Global economic stability is governed by trade and investment – topics we hear a great deal about but seldom fully understand. The implications for future sustainability are often inextricably linked with this investment and can be easily overlooked due to the sheer size of the challenge they present if change is needed. For example, across the world, billions of pounds support the extraction of fossil fuels despite their ongoing contribution to climate change. Very few banks and financial institutions are exempt from this trade which, in turn, means that almost everyone with a bank account should have an interest in where their money is used. From Wall Street to Armada Way, money is at the heart of key, life-changing, decisions.
Christian Aid’s ‘The Big Shift’ campaign is encouraging the big banks to move away from funding fossil fuels that contribute to climate change. It builds on finding positive solutions to one of the key socio-economic impacts of a sustainable future and, in particular, the future for those most at risk. The campaign came to Plymouth in July 2017.
To Contact The Big Shift Campaign
Email : firstname.lastname@example.org
Tel : to be confirmed
Website : https://www.christianaid.org.uk/campaigns/climate-change/the-big-shift
Facebook : https://www.facebook.com/christianaid/
IN DETAIL :
Why Christian Aid ?
Christian Aid builds on the church’s commitment to stewardship and our responsibility for the planet. They now represent the views of 45 church groups with the Govt’s Dept for International Development and have an extensive portfolio of projects across the globe. As an NGO Christian Aid works first and foremost with the world’s poorest nations and, particularly, those at risk from climate change. Their Big Shift campaign encourages local action and a series of questions aimed at changing the way the banks finance the fossil fuel industries.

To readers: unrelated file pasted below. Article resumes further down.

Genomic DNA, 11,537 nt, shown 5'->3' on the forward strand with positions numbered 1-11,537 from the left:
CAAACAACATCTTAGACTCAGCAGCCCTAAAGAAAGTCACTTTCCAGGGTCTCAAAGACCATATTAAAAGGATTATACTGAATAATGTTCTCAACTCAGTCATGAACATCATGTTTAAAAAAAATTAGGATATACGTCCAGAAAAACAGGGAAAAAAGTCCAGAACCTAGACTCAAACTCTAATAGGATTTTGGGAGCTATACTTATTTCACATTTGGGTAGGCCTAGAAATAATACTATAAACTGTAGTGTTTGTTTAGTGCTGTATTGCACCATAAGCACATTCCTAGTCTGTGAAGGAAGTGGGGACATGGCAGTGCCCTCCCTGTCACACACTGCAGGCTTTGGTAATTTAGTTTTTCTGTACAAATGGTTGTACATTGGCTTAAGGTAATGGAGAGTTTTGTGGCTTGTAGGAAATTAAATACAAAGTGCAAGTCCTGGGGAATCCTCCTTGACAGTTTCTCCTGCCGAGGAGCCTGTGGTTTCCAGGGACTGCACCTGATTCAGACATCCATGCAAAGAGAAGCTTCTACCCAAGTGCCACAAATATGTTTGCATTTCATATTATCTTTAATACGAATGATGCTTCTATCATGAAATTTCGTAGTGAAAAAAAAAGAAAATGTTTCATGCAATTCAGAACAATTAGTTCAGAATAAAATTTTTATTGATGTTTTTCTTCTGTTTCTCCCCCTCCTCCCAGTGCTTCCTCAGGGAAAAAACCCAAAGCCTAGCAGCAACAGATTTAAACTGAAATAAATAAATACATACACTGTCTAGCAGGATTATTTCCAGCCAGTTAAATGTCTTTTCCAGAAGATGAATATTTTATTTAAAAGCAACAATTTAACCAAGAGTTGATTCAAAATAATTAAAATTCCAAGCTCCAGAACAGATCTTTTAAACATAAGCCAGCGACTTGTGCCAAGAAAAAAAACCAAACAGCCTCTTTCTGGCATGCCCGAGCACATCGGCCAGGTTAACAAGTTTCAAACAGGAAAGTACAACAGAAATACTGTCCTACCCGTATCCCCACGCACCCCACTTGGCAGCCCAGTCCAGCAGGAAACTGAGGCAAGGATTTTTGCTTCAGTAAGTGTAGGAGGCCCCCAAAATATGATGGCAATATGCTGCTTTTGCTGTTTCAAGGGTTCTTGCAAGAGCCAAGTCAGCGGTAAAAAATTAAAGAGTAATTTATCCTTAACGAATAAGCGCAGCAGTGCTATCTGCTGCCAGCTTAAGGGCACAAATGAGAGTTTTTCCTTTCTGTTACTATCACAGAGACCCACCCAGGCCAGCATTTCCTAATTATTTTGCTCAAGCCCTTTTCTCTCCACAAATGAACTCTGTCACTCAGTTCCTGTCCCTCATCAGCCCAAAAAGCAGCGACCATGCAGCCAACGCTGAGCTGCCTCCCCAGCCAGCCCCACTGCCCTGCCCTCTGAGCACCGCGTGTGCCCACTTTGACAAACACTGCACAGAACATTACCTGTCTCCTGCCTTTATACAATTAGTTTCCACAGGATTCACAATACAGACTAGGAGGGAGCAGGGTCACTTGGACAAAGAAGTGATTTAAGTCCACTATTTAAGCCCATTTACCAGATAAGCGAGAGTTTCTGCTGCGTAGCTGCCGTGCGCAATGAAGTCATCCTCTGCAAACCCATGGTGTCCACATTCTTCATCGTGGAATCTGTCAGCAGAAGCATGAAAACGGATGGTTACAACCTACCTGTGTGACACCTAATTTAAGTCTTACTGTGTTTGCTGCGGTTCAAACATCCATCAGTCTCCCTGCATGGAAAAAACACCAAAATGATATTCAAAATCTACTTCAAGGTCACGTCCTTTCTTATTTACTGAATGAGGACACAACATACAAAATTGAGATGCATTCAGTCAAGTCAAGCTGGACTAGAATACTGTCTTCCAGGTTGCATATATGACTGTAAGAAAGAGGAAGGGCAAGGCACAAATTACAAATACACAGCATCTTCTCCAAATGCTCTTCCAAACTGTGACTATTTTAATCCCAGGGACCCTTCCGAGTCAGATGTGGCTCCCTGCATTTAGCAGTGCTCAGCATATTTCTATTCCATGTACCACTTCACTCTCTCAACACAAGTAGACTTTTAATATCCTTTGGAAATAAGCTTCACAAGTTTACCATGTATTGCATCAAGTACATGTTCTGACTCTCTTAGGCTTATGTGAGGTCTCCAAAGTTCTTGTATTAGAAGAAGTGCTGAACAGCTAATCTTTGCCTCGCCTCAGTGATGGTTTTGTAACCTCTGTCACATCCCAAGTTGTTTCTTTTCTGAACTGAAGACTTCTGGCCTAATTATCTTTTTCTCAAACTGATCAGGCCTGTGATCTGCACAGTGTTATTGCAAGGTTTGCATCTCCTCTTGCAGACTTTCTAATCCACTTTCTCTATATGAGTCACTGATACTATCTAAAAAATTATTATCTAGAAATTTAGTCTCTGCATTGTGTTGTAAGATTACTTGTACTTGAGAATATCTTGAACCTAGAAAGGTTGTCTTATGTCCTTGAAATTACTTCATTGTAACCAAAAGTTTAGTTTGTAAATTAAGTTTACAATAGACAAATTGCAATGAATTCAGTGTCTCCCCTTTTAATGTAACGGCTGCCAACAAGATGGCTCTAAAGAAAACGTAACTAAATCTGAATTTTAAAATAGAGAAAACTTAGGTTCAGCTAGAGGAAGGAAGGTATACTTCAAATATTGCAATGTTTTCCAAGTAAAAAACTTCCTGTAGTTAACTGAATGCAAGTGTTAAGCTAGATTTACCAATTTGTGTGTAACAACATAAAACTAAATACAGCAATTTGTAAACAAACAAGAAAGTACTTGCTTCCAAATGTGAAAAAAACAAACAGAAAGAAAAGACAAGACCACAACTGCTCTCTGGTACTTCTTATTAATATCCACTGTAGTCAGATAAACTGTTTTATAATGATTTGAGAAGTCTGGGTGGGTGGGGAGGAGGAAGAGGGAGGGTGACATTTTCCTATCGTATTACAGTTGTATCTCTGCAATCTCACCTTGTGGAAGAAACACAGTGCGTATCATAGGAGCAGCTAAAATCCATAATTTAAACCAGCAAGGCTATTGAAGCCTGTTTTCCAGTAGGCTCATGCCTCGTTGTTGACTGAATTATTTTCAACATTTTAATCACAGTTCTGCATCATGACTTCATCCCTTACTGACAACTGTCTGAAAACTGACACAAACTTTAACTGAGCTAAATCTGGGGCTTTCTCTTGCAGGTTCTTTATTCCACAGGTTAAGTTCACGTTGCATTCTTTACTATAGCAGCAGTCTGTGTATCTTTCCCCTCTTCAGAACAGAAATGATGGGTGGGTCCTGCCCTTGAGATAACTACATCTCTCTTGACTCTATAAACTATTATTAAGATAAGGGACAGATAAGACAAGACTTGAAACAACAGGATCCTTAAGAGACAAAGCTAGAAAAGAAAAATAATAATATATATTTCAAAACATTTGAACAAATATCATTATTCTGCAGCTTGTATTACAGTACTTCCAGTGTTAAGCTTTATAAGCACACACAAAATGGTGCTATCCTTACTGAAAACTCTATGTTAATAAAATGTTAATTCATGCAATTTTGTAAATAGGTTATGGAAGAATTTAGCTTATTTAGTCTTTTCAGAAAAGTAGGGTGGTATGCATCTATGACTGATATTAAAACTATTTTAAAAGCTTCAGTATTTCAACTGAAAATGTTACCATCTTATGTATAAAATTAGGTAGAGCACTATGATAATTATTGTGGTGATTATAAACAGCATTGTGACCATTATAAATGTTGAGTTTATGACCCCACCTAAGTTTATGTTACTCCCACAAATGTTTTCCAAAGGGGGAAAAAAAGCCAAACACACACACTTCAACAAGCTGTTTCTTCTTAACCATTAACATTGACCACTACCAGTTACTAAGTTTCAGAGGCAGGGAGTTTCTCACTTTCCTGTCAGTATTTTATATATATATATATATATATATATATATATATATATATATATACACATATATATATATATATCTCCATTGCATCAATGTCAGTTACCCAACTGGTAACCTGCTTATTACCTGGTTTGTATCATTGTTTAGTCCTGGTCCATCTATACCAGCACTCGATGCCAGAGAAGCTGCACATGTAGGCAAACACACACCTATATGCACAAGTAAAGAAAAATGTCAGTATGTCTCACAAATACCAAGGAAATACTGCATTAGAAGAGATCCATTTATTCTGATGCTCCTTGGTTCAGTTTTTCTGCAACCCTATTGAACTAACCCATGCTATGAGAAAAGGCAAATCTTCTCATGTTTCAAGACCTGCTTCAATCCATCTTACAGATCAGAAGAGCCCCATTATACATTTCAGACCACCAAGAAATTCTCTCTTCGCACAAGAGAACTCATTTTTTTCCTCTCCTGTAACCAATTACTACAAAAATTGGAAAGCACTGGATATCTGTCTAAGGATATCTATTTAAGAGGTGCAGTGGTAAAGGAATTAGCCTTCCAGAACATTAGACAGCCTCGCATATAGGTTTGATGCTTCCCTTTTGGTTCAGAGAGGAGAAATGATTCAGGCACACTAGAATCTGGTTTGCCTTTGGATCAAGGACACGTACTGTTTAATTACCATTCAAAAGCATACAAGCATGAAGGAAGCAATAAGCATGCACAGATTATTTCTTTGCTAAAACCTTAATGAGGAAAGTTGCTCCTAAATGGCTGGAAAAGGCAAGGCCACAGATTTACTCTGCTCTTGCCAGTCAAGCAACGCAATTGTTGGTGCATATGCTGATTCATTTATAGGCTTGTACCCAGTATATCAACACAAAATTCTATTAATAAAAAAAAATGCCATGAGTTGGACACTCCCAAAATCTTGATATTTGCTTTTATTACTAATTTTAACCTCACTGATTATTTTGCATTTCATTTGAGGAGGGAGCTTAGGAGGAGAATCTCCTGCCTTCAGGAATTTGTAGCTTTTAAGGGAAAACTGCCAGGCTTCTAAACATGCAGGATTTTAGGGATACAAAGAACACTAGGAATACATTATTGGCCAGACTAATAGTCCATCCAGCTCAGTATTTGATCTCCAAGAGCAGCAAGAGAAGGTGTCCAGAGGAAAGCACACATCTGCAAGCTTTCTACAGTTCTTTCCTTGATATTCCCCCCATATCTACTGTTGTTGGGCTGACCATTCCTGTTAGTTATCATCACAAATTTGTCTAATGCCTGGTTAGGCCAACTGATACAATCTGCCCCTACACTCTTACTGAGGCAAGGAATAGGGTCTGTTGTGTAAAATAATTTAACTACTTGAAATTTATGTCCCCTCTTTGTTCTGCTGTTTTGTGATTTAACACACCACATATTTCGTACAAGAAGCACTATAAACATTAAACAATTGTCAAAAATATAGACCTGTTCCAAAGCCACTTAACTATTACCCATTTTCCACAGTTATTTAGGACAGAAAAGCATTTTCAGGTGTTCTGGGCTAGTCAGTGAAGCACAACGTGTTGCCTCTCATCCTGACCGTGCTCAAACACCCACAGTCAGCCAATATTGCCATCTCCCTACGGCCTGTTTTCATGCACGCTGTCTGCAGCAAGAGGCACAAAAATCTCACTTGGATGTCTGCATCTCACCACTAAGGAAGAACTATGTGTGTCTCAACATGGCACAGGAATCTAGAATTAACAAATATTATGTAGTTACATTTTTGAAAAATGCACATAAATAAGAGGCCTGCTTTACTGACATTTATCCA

Christian Aid is no stranger to the big challenge. They have been involved in projects to tackle climate change across the world. In Mali, for example, the impacts of climate change and desertification have been mitigated by the installation of underground ‘walls’ that allow run-off flows to pool. This, in turn, prevents surface water evaporation and has encouraged the development of raised market gardens that are making a huge difference to local sustainability and well-being.
In Bangladesh, where the rice paddies were being ‘polluted’ and becoming infertile, the solution includes creating plinths to raise the rice paddies above the salt water. However, it was also noted that the traditional trade of raising ducks was also under threat as they too were dying out. The solution was to find a hardy breed of duck that could be successfully introduced. Christian Aid found a breed of Scottish duck that is resilient to the change from fresh to saline water and these are now supplementing the local ducks in areas damaged by the ingress of saline conditions. Once again, local economic sustainability benefited from what was a relatively simple, sustainable solution.
So What is The Big Shift all about ?
The Big Shift is all about finance. It argues that fossil fuels are not essential to sustainable development and yet funding and finance impact on almost every step from extraction to disposal. It is thought that the global impact supports a market worth $5trillion; with its associated political and lobbying influences.